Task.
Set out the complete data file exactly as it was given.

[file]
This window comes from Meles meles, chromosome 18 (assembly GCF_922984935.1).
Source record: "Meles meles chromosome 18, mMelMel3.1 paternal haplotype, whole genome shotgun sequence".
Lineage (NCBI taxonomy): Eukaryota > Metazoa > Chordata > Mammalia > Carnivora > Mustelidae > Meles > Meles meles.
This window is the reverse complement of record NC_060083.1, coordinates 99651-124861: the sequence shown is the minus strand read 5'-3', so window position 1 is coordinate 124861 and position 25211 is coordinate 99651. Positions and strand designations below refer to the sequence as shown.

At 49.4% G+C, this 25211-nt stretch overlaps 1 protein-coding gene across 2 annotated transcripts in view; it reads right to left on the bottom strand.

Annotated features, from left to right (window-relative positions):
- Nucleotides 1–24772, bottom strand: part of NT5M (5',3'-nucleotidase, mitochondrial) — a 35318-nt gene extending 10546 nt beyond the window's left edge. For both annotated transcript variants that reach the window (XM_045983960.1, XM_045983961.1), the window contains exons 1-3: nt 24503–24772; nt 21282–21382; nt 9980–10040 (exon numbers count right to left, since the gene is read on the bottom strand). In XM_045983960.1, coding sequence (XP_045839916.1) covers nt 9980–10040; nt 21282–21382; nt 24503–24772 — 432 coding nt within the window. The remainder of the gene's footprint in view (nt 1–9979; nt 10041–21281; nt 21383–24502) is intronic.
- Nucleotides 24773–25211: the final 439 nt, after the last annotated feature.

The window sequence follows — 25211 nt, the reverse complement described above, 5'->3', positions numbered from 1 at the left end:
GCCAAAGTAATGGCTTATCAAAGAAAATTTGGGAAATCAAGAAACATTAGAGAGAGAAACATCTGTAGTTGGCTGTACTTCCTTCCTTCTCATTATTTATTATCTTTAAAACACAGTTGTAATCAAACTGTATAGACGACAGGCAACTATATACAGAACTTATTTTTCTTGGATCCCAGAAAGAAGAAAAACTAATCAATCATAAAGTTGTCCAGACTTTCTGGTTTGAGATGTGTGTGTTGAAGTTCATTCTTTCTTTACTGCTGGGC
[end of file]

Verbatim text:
This window comes from Meles meles, chromosome 18 (assembly GCF_922984935.1).
Source record: "Meles meles chromosome 18, mMelMel3.1 paternal haplotype, whole genome shotgun sequence".
Lineage (NCBI taxonomy): Eukaryota > Metazoa > Chordata > Mammalia > Carnivora > Mustelidae > Meles > Meles meles.
This window is the reverse complement of record NC_060083.1, coordinates 99651-124861: the sequence shown is the minus strand read 5'-3', so window position 1 is coordinate 124861 and position 25211 is coordinate 99651. Positions and strand designations below refer to the sequence as shown.

At 49.4% G+C, this 25211-nt stretch overlaps 1 protein-coding gene across 2 annotated transcripts in view; it reads right to left on the bottom strand.

Annotated features, from left to right (window-relative positions):
- Nucleotides 1–24772, bottom strand: part of NT5M (5',3'-nucleotidase, mitochondrial) — a 35318-nt gene extending 10546 nt beyond the window's left edge. For both annotated transcript variants that reach the window (XM_045983960.1, XM_045983961.1), the window contains exons 1-3: nt 24503–24772; nt 21282–21382; nt 9980–10040 (exon numbers count right to left, since the gene is read on the bottom strand). In XM_045983960.1, coding sequence (XP_045839916.1) covers nt 9980–10040; nt 21282–21382; nt 24503–24772 — 432 coding nt within the window. The remainder of the gene's footprint in view (nt 1–9979; nt 10041–21281; nt 21383–24502) is intronic.
- Nucleotides 24773–25211: the final 439 nt, after the last annotated feature.

The window sequence follows — 25211 nt, the reverse complement described above, 5'->3', positions numbered from 1 at the left end:
GCCAAAGTAATGGCTTATCAAAGAAAATTTGGGAAATCAAGAAACATTAGAGAGAGAAACATCTGTAGTTGGCTGTACTTCCTTCCTTCTCATTATTTATTATCTTTAAAACACAGTTGTAATCAAACTGTATAGACGACAGGCAACTATATACAGAACTTATTTTTCTTGGATCCCAGAAAGAAGAAAAACTAATCAATCATAAAGTTGTCCAGACTTTCTGGTTTGAGATGTGTGTGTTGAAGTTCATTCTTTCTTTACTGCTGGGC